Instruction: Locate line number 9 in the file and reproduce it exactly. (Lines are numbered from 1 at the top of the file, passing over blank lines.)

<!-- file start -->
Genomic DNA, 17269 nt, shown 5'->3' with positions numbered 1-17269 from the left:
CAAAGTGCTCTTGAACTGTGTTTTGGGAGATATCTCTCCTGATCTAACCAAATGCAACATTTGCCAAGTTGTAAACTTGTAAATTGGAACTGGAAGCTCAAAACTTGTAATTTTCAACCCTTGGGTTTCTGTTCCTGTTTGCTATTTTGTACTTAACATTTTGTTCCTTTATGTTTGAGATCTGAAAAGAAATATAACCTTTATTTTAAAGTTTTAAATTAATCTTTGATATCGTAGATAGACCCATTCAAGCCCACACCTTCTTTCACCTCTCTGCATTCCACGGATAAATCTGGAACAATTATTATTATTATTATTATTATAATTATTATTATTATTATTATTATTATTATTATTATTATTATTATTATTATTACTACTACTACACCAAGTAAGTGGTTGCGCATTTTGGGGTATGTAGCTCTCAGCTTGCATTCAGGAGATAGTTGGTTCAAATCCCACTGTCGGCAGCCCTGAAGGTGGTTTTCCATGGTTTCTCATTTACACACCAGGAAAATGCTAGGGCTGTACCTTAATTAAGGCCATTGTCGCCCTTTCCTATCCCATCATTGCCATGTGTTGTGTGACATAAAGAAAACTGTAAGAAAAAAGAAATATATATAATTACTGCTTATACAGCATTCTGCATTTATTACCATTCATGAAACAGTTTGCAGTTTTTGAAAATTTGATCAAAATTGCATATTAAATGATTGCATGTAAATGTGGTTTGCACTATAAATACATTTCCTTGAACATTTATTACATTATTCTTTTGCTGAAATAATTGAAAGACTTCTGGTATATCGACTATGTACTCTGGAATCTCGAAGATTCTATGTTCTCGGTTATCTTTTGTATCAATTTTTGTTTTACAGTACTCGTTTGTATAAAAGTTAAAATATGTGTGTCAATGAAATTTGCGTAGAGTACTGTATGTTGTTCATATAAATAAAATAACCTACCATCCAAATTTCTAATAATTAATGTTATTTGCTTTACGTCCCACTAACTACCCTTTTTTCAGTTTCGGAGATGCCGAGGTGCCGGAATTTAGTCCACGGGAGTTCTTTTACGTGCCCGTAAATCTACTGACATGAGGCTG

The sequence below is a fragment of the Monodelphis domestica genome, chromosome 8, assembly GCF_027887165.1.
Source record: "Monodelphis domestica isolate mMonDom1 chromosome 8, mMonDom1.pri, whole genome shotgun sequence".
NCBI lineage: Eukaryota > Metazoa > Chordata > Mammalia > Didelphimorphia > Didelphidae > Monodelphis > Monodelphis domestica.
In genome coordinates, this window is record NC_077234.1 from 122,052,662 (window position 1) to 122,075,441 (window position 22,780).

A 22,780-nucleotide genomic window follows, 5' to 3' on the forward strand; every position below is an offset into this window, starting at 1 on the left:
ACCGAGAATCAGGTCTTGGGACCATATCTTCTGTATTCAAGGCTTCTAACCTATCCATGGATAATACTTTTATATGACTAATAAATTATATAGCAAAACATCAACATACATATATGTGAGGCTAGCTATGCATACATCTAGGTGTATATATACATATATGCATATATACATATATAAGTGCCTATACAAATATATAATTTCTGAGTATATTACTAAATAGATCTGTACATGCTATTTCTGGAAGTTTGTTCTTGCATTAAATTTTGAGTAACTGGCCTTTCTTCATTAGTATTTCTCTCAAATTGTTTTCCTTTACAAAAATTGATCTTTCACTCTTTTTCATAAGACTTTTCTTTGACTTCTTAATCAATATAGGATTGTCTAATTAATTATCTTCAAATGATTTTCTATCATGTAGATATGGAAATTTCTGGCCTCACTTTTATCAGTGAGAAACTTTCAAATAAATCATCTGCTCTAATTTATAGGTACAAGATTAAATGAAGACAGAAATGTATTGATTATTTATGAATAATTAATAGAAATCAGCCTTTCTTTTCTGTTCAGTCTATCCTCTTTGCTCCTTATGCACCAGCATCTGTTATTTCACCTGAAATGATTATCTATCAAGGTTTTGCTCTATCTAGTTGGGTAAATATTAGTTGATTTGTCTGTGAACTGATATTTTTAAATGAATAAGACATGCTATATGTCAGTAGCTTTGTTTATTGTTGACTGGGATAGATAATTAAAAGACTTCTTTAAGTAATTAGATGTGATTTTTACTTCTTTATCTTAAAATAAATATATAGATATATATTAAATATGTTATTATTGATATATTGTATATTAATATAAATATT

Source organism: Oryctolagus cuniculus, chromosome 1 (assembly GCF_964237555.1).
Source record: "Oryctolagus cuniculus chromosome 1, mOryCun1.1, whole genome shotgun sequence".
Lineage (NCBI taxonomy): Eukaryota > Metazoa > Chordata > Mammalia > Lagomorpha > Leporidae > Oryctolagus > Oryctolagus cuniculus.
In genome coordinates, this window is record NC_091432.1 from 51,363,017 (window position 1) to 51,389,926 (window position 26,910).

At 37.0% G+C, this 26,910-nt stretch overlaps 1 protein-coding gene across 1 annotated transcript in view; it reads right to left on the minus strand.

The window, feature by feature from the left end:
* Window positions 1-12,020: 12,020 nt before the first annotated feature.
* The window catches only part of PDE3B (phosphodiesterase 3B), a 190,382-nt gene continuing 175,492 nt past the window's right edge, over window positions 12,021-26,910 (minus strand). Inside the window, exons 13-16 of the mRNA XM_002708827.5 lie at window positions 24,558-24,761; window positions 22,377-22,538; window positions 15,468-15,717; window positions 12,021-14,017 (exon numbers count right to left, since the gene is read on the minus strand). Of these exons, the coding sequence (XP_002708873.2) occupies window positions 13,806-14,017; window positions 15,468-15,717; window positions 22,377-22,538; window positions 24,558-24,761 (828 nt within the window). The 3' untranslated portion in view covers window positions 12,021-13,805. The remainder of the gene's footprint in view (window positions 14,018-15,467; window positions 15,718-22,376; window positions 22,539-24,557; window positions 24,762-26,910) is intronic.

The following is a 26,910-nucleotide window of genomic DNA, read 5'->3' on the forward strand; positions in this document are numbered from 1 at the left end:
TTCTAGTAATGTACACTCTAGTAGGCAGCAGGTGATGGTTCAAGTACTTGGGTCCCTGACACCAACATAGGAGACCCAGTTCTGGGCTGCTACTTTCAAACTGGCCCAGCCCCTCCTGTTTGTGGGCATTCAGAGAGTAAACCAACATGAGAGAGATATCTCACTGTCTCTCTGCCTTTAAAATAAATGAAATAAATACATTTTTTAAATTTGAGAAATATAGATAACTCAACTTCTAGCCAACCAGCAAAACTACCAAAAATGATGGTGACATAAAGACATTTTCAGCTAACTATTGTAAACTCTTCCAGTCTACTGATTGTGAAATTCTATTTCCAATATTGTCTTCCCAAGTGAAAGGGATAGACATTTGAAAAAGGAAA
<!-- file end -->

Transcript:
Source organism: Oryctolagus cuniculus, chromosome 1 (assembly GCF_964237555.1).